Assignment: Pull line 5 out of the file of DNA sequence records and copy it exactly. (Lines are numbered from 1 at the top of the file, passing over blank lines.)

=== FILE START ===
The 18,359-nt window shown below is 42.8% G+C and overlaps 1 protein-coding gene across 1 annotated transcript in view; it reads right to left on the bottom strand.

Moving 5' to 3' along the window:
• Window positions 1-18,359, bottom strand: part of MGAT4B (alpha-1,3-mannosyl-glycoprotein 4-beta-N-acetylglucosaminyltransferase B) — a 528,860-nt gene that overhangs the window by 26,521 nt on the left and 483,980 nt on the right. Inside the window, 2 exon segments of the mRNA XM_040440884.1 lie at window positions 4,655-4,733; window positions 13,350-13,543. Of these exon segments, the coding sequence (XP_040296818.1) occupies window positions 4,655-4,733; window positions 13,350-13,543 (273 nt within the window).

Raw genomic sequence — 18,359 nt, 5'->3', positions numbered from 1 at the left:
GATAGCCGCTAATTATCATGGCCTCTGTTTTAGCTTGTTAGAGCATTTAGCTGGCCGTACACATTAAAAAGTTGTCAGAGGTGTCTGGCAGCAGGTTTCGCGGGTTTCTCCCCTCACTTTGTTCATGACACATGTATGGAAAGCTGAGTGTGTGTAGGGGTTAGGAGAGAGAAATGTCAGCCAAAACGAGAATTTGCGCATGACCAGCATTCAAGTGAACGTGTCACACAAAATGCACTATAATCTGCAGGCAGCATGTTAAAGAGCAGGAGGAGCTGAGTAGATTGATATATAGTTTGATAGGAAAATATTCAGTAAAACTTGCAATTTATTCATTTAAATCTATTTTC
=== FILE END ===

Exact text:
GATAGCCGCTAATTATCATGGCCTCTGTTTTAGCTTGTTAGAGCATTTAGCTGGCCGTACACATTAAAAAGTTGTCAGAGGTGTCTGGCAGCAGGTTTCGCGGGTTTCTCCCCTCACTTTGTTCATGACACATGTATGGAAAGCTGAGTGTGTGTAGGGGTTAGGAGAGAGAAATGTCAGCCAAAACGAGAATTTGCGCATGACCAGCATTCAAGTGAACGTGTCACACAAAATGCACTATAATCTGCAGGCAGCATGTTAAAGAGCAGGAGGAGCTGAGTAGATTGATATATAGTTTGATAGGAAAATATTCAGTAAAACTTGCAATTTATTCATTTAAATCTATTTTC